Below, you will find a collection of prompts that you can use to gather feedback from teachers when you are meeting with them.
Example of a series of conversational prompts:
If you were in my shoes, what would you change tomorrow? Why?
What are you hearing students say about our school?
What do you enjoy the most about your job? The least?
How can I help you be more successful?
- How is your project (unit plan, professional development component, university course) coming along?
- What’s going well?
- What’s stopping you from reaching this goal?
- What do you need in order to reach your goal?
- Think of a time you’ve been highly productive.
- What factors influenced this productivity?
- What factors got in the way of it?
- What can I do to help you overcome the hurdles you face in your teaching?
Think of a recent project or task I worked with you on.
What did I do to help you?
What could I have done better to support you?
How can I best support you on future projects or tasks?
What can I do differently next time that will be more helpful?
Think of a recent meeting we had.
Were the goals of the meeting clear?
How did I make others feel in that meeting?
Did I facilitate the conversation productively?
How do you think the other (parents, teachers, students, administrators, community members) perceive me?
Is there something I can do to improve the meetings we have?
HOW IT WORKS:
I think that these conversations are at their best when conducted informally, over lunch or coffee, while doing hallway duty—those minutes-long opportunities to connect with your colleagues. Of course they can also work in more formal settings, like evaluations, but you are not evaluating them, you are receiving feedback for yourself.
When you receive feedback from employees in this way be aware of your reactions. Always say “Thank you,” let them know that their feedback is important, and tell them what you will do to respond to it. Don’t assume at first that their feedback is 100% honest. You are working to build an open honest relationship. You might think they are totally off-base, but you also have a different perspective.
Ask yourself why teachers might be in such a different place from you on a specific topic. This lets your employee know you’re aware of his frustration and provides him with an opportunity to enlighten you.
Whether you believe that your employee’s frustrations are warranted or not, it’s better to know why discontent is breeding than to dismiss or misunderstand it.
You may not be familiar with the 360 Degree Review process. The 360 Degree Review is a popular tool in the corporate world.
This upwards view of evaluation, in which teachers and other stakeholders in the educational system provide feedback to school leaders, is a human resources tool from the corporate world that was first conceived of in the middle of last century.
It has gained in popularity in the last two decades because of the ease of data collection through online sources.
HOW IT WORKS:
Different from the first survey listed above, which would go to a whole department, the 360 Degree Review Survey for Math Coaches seeks wide input from a variety of sources. This survey is based on guidelines from my state department of education for administrators who work with teachers.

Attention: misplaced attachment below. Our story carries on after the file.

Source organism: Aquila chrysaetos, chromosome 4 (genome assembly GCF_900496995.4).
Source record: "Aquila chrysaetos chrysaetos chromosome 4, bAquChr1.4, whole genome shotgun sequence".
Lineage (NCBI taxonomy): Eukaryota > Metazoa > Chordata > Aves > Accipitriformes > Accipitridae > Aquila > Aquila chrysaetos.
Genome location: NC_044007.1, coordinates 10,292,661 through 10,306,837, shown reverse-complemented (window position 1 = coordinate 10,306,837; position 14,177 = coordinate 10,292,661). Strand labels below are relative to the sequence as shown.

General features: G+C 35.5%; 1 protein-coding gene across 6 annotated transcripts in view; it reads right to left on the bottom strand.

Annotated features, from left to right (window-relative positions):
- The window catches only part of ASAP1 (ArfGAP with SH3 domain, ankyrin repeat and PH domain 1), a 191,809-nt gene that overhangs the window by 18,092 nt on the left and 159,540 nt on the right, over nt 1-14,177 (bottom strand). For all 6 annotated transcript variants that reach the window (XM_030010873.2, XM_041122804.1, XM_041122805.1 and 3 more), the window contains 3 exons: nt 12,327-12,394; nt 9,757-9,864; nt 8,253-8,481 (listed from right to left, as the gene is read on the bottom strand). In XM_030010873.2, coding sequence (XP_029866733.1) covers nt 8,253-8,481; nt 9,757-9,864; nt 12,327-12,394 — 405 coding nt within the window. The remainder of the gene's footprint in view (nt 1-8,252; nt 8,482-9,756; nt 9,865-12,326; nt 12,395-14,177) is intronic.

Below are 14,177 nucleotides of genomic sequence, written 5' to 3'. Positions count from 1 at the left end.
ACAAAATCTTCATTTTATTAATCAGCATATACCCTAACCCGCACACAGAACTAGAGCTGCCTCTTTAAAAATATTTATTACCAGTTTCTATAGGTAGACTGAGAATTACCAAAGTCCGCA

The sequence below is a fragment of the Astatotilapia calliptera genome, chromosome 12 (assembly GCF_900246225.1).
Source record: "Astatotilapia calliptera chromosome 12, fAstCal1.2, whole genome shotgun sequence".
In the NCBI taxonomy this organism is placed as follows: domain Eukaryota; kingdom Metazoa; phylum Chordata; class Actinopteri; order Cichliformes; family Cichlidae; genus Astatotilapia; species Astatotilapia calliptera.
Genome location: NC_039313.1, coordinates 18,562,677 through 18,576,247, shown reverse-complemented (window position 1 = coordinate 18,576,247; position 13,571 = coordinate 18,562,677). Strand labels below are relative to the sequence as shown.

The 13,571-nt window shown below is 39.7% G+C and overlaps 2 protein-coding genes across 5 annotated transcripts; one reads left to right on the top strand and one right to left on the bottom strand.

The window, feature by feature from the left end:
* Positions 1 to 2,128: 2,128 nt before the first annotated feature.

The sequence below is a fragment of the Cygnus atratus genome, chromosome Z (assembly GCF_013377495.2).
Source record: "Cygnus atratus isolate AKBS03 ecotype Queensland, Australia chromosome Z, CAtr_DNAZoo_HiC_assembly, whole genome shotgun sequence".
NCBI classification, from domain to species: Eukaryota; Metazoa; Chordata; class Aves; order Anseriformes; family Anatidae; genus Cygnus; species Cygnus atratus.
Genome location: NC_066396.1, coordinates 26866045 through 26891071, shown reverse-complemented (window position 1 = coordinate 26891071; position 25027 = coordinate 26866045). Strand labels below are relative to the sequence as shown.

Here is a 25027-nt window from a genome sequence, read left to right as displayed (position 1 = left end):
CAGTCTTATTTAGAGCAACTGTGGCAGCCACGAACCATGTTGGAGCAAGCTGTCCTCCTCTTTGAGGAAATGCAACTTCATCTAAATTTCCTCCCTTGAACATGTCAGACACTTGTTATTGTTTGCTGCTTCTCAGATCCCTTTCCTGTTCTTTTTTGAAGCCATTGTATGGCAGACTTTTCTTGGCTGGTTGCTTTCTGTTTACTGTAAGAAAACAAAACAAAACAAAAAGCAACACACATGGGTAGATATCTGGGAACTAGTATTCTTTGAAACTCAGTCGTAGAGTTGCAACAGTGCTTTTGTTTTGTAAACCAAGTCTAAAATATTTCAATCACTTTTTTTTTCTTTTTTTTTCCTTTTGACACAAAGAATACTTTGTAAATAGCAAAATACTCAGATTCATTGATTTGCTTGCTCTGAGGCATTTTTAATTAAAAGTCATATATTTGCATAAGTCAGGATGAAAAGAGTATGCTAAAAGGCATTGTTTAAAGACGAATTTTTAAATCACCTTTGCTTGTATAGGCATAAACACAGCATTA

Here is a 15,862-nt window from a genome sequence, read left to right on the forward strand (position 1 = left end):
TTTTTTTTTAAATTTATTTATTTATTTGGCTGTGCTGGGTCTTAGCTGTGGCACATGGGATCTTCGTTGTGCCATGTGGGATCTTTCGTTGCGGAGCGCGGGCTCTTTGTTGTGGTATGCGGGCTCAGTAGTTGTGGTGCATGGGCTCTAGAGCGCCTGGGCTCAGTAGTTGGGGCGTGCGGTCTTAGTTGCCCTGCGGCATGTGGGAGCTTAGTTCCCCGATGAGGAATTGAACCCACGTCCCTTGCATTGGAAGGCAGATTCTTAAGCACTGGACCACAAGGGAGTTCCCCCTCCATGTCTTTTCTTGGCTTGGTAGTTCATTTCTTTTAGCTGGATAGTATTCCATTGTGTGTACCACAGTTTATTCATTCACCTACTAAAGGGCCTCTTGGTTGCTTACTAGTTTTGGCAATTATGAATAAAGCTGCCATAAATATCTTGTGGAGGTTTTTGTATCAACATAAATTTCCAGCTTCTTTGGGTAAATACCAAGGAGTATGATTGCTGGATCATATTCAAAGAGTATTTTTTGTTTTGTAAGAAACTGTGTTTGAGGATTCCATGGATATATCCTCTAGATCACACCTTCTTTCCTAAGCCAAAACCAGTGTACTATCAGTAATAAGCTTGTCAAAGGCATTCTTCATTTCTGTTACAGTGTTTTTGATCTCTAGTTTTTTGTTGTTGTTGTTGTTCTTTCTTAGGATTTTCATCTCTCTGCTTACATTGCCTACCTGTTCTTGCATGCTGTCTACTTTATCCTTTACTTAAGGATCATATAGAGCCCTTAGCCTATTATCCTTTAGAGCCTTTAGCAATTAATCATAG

The 360 Degree Review Survey for Math Coaches is meant to be used by a math coach, math specialist, or math supervisor.
The coach might choose a few different teachers from different grade levels, paraprofessionals, principals, or vice principals they work with, central office administrators, and even parents or community members who collaborate with the school in some way.
The goal is not to survey too many people. A few key people who work with you often, carefully chosen, will give you a feel for what people think about your work and interactions with them.
The people who complete the 360 Degree Review Survey for Math Coaches are going to want anonymity in order for them to be honest with you. For this reason, it is common for someone besides you to be responsible for collecting the surveys and compiling the results.
For fewer than ten respondents, the results should be totaled and summarized, but if you are working in a large district or at multiple sites and have enough respondents to guarantee anonymity, looking at the results from teachers and administrators would provide useful information for the coach.
The results of a 360 Degree Review Survey for Math Coaches process can be challenging. If you embark on one, be prepared! Our own perceptions of our strengths and weaknesses can be quite different from those of our colleagues. That’s why getting their honest opinion is so important.
Every educator will come to a crossroad in their career where they get to choose whether they'll move towards the generative pole or stagnation pole. I choose to be generative in my thinking. I seek the input of those work most closely with me to get an honest understanding of my strengths and weaknesses.
Use the dialogues above or download one of the two surveys provided with this post, so that you can get feedback from your colleagues and model the change process that needs to take place in your school.